Getting yourself checked out properly is also important if you are serious about getting fit and not causing yourself more damage – please see https://powex.co.uk/the-fit-mum-reality-check/

How to start your running journey.
StepWhat to do?How to adjust
How long is your ‘run’?
Create a playlist.

– 20-30 minutes long.
– 8-10 songs.  
– The playlist should have songs that have a verse and a chorus.
– If you can only manage 15 minutes exercise at the moment, make this your goal with an appropriate playlist length.– Preparation is key
– Playlist ready.
– Rough idea of where to run/go?
– Do you have something to run in? Good supportive shoes? Running bra? T-shirt? Leggings?
Songs 1 and 2– Start at normal pace walk
– Walk progressively with more ‘intention’
– Build from normal pace to You’re ‘I’m late’ walk.
– You don’t have to run from your front door. Walking to start is completely normal!– 3-7 minutes done.
Song 3 – Verse – walk, either normal pace or fast walk, depending on how you are feeling.

– Chorus – power walk or light jog. Raise the pace from the verse pace.

– Assess how you feel after that short run interval.

– If it feels too much, power walking is your ‘pace’ speed for now.

– Fast walking really is a great builder to running. Especially postpartum.
– Get your arms moving to power you forwards and increase energy you are expending.
– Do not cross your arms across your body, drive them forwards ahead of you.
– 10-12 minutes – halfway done if your aiming for 20 minutes.
Song 4-6/8 –– Repeat the process of verse and chorus pace changes.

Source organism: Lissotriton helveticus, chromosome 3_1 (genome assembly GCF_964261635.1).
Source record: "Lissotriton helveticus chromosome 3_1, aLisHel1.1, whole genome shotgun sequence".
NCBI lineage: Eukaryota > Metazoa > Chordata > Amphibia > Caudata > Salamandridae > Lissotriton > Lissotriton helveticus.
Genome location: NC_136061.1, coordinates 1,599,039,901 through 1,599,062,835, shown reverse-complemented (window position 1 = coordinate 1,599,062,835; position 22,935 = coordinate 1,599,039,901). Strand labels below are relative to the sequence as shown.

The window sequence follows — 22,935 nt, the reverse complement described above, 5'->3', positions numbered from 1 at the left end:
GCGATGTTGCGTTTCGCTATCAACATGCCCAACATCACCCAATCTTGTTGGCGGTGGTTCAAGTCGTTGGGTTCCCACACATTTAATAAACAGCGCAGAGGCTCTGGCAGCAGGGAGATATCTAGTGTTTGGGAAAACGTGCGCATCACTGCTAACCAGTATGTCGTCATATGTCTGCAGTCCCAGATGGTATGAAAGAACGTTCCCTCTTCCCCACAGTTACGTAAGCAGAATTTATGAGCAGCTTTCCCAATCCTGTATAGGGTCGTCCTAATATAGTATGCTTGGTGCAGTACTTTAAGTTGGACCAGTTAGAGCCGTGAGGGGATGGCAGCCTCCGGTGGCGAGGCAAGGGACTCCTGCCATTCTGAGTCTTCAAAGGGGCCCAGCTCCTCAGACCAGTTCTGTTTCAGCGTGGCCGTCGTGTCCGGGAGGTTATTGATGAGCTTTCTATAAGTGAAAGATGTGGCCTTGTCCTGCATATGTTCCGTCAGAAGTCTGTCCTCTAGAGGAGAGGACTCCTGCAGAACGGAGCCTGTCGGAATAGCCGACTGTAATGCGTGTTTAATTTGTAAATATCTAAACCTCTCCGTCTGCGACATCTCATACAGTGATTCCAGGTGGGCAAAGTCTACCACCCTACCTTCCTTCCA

– You can gauge from your run how many songs you want to attempt. If one is enough to start. Great. Continue the rest of the workout at a comfortable walking pace.
– jogging is not running, pick your jogging pace. Jogging is NOT maximum effort.
– 18-28 minutes.
– A ‘normal’ 5km speed for an overall ‘fit’ person is 30 minutes. So you are already on track for building to 5k distance and speed.
Songs 9-10 –– Push the hardest you can.
– Back off to cool down.
– Yes opposites, Depending on how you are feeling, don’t just keep going.
– If you’ve given yourself the target of running for 30 minutes – don’t pass it yet. Push hard for the last song to get maximum workout feels. This could be power walking or jogging.
– If you have well and truly had enough, slow down, bring the pace down, slow walking.
– 28-30 minutes.
Stretch when you get home –– Hold a low squat,
– Hold a low lunge,
– Sit down, feet on the floor, knees bent and roll your knees from side to side.
– Stretch your arms across your body
– Downward dog.
– Stretching and cool downs are important, you may have some of your own stretches.
– Yoga stretches are great.
– 30 plus minutes.

Get back to running for you –

This is not a ones size fits all plan.  You can mix this up to how you feel but if you know anything about fitness, this is an interval type workout.  Intervals help you gradually build, the aim is for you to push yourself a little bit in short bursts.  You are not comparing yourself to well seasoned runners who may sprint past you.  Over the course of time, you will be able to increase the length or intensity of your intervals.  You do not have to be postnatal to follow this plan.  Anyone can use the principles!

Progressions –

When you feel that ‘chorus running’ is ‘easy’, my next piece of advice would be to get yourself to a hill.  Yes, not running for longer, but challenging the intensity up the hill.  This could look like walking up a hill rather than running, but if you have built some of the mechanisms and strength to run a bit, this is great.  To be able to run for longer without pain, you need to get your glutes activated more and your core working with you, so that hill is your friend.

Once hill walking or running feels ok, then add the length to your run.

There are so many ways to expand your running skills, without even running.  Try what feels right to you.  Or get in touch.